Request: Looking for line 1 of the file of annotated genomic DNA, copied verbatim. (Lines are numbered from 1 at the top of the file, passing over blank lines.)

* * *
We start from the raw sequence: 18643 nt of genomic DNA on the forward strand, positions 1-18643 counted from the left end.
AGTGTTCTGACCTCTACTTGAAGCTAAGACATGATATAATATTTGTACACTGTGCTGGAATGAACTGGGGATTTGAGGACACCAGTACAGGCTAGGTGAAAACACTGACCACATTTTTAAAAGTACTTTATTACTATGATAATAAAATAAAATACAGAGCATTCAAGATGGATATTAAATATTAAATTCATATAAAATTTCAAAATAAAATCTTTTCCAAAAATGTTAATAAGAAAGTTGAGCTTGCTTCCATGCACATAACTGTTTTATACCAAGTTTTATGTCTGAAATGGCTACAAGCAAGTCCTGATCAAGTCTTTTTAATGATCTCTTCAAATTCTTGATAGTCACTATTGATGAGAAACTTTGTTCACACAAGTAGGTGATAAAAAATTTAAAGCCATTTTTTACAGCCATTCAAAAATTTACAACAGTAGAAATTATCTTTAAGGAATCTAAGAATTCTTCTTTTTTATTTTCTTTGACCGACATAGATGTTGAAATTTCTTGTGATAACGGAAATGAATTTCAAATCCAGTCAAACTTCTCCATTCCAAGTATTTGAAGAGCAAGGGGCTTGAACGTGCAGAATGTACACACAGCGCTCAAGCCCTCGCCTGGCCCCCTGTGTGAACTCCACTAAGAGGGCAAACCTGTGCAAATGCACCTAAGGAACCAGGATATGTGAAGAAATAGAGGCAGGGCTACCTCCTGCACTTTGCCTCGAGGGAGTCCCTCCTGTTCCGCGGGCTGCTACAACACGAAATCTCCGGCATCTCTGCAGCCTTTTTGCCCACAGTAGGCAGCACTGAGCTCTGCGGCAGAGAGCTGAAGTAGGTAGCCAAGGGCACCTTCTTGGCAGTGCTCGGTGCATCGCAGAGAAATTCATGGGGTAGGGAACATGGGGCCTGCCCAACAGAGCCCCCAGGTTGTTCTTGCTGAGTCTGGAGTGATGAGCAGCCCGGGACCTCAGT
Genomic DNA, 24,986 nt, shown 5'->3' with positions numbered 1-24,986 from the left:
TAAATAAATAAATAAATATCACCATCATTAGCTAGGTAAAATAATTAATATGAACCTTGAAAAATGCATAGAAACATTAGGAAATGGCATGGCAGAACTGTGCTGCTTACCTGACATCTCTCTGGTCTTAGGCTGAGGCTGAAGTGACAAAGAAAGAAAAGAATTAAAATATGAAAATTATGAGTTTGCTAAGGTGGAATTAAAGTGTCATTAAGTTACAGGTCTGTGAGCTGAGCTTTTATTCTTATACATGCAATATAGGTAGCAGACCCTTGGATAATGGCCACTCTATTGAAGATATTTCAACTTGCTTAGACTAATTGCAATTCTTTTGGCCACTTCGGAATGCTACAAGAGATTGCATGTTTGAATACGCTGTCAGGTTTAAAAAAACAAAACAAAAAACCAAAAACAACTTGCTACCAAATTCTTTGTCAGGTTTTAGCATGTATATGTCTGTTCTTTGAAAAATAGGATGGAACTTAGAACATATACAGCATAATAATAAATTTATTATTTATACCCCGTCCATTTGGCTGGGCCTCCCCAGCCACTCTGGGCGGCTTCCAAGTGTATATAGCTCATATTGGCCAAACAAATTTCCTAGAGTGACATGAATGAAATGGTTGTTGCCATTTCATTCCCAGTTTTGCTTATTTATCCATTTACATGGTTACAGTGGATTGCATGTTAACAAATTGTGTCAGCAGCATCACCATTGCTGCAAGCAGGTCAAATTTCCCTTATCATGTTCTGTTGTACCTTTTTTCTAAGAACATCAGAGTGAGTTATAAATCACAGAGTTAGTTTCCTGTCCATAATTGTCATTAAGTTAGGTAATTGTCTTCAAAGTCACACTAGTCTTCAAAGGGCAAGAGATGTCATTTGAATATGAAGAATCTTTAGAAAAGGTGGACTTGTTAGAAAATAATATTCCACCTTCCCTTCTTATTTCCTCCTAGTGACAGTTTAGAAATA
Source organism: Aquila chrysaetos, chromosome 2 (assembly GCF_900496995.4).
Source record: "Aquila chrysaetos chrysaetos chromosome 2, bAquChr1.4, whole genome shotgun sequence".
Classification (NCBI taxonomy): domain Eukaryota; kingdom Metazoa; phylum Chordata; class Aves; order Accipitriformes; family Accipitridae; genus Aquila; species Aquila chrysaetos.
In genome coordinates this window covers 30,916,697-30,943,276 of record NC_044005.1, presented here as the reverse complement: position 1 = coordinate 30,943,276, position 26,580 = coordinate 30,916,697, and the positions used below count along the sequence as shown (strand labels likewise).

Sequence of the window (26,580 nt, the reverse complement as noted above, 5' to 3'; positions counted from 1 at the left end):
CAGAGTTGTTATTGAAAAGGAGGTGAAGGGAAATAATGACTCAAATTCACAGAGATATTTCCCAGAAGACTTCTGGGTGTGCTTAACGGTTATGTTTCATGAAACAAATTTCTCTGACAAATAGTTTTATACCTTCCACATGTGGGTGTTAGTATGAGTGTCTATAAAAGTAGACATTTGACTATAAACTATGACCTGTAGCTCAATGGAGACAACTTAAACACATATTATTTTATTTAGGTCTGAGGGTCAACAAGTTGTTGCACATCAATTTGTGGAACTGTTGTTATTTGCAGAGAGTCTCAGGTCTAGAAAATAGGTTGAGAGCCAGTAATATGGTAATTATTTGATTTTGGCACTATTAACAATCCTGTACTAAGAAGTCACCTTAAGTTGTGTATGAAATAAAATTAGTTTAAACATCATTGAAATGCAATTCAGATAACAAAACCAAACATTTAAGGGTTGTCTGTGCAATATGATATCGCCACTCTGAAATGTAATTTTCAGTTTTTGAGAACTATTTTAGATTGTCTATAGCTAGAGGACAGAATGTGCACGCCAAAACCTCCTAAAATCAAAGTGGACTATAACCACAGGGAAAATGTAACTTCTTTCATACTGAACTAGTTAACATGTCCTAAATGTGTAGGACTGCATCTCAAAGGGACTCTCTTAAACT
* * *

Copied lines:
We start from the raw sequence: 18643 nt of genomic DNA on the forward strand, positions 1-18643 counted from the left end.